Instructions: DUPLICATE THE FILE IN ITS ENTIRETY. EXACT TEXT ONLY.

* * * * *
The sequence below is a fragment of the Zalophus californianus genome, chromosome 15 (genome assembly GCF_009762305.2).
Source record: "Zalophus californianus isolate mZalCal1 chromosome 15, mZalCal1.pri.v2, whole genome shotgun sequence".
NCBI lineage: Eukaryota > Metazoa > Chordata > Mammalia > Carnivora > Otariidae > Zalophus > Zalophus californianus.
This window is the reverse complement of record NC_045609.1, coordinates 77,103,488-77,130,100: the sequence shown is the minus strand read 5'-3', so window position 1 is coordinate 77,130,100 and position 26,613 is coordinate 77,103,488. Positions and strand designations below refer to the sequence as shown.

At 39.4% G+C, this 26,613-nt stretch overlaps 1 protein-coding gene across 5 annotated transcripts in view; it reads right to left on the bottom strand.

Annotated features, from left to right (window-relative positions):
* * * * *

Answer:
The sequence below is a fragment of the Zalophus californianus genome, chromosome 15 (genome assembly GCF_009762305.2).
Source record: "Zalophus californianus isolate mZalCal1 chromosome 15, mZalCal1.pri.v2, whole genome shotgun sequence".
NCBI lineage: Eukaryota > Metazoa > Chordata > Mammalia > Carnivora > Otariidae > Zalophus > Zalophus californianus.
This window is the reverse complement of record NC_045609.1, coordinates 77,103,488-77,130,100: the sequence shown is the minus strand read 5'-3', so window position 1 is coordinate 77,130,100 and position 26,613 is coordinate 77,103,488. Positions and strand designations below refer to the sequence as shown.

At 39.4% G+C, this 26,613-nt stretch overlaps 1 protein-coding gene across 5 annotated transcripts in view; it reads right to left on the bottom strand.

Annotated features, from left to right (window-relative positions):